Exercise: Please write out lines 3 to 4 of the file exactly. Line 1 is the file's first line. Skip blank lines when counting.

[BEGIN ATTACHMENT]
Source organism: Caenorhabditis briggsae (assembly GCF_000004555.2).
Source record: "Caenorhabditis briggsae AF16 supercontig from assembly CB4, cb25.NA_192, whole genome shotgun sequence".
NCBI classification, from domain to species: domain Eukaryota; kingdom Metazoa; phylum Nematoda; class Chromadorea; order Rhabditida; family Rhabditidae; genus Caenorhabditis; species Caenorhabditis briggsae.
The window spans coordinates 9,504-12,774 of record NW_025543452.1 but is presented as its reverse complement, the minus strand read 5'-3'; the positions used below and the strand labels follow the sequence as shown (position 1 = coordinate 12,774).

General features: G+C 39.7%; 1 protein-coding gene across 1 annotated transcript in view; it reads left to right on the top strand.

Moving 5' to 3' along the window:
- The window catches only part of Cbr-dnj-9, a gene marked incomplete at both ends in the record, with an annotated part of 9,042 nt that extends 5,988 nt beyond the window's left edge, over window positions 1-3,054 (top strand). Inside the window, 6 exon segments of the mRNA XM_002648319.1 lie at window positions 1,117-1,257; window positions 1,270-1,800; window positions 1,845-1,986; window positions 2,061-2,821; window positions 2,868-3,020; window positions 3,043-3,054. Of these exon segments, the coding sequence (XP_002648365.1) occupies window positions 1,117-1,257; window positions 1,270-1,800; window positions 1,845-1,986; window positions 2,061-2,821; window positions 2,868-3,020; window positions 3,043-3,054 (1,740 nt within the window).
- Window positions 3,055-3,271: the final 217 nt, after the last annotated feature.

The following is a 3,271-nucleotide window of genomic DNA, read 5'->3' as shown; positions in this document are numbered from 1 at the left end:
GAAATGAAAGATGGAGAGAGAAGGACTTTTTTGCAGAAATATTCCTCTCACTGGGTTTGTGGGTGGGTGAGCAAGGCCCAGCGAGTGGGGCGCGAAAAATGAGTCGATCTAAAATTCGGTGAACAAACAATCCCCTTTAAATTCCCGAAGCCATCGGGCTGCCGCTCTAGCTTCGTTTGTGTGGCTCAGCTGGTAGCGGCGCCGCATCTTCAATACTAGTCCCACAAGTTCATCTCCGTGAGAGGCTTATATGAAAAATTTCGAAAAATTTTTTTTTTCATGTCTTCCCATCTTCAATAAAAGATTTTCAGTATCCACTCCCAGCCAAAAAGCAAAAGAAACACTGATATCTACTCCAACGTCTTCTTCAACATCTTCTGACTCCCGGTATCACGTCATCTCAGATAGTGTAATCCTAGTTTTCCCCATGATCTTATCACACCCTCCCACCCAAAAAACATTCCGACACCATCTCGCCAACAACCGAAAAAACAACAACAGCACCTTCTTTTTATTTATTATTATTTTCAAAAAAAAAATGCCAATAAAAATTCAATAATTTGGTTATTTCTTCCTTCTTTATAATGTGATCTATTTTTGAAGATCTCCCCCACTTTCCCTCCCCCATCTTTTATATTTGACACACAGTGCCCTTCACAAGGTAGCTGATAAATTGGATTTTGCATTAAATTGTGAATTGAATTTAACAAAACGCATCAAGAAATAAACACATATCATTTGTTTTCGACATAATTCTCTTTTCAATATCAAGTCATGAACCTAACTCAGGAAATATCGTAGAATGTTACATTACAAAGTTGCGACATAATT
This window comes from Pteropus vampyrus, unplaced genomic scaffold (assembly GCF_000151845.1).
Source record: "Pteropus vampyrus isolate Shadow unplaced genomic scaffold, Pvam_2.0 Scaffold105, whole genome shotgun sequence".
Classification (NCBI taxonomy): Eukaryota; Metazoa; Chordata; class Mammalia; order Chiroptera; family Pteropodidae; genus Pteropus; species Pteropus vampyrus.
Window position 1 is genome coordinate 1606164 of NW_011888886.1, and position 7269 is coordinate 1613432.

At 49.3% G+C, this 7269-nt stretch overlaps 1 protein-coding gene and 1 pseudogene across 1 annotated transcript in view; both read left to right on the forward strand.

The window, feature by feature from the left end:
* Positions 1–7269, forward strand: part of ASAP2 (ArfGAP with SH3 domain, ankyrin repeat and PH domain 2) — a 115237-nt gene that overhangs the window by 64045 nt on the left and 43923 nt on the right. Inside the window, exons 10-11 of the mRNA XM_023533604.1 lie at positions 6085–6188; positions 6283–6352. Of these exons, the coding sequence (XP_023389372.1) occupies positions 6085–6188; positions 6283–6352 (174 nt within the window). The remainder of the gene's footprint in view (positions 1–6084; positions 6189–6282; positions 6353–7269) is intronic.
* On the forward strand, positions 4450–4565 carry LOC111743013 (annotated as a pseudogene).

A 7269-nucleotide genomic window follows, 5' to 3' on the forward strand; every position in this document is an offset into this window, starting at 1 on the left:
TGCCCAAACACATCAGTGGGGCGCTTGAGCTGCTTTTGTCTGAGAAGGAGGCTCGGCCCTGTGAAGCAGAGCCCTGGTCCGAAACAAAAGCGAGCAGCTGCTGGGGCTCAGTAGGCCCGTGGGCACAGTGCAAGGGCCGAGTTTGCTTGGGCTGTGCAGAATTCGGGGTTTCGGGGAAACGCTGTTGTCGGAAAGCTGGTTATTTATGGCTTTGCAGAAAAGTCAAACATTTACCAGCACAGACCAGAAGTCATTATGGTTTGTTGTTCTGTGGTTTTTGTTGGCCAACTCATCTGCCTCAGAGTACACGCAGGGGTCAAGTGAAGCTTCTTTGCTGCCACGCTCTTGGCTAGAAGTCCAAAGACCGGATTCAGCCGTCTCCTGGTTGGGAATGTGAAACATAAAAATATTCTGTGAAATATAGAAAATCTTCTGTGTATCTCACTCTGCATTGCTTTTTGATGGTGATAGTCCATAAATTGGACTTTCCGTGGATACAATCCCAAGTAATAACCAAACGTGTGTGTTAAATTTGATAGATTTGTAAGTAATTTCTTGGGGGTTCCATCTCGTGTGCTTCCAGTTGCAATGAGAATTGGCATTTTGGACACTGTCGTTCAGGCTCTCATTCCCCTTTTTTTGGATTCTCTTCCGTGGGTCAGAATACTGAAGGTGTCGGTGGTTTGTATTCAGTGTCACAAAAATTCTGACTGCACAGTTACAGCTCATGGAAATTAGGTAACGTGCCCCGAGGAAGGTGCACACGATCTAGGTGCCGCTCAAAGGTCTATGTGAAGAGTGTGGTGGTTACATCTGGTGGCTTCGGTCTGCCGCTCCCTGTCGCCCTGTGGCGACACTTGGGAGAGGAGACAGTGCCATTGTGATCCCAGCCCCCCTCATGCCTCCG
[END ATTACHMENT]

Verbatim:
NCBI classification, from domain to species: domain Eukaryota; kingdom Metazoa; phylum Nematoda; class Chromadorea; order Rhabditida; family Rhabditidae; genus Caenorhabditis; species Caenorhabditis briggsae.
The window spans coordinates 9,504-12,774 of record NW_025543452.1 but is presented as its reverse complement, the minus strand read 5'-3'; the positions used below and the strand labels follow the sequence as shown (position 1 = coordinate 12,774).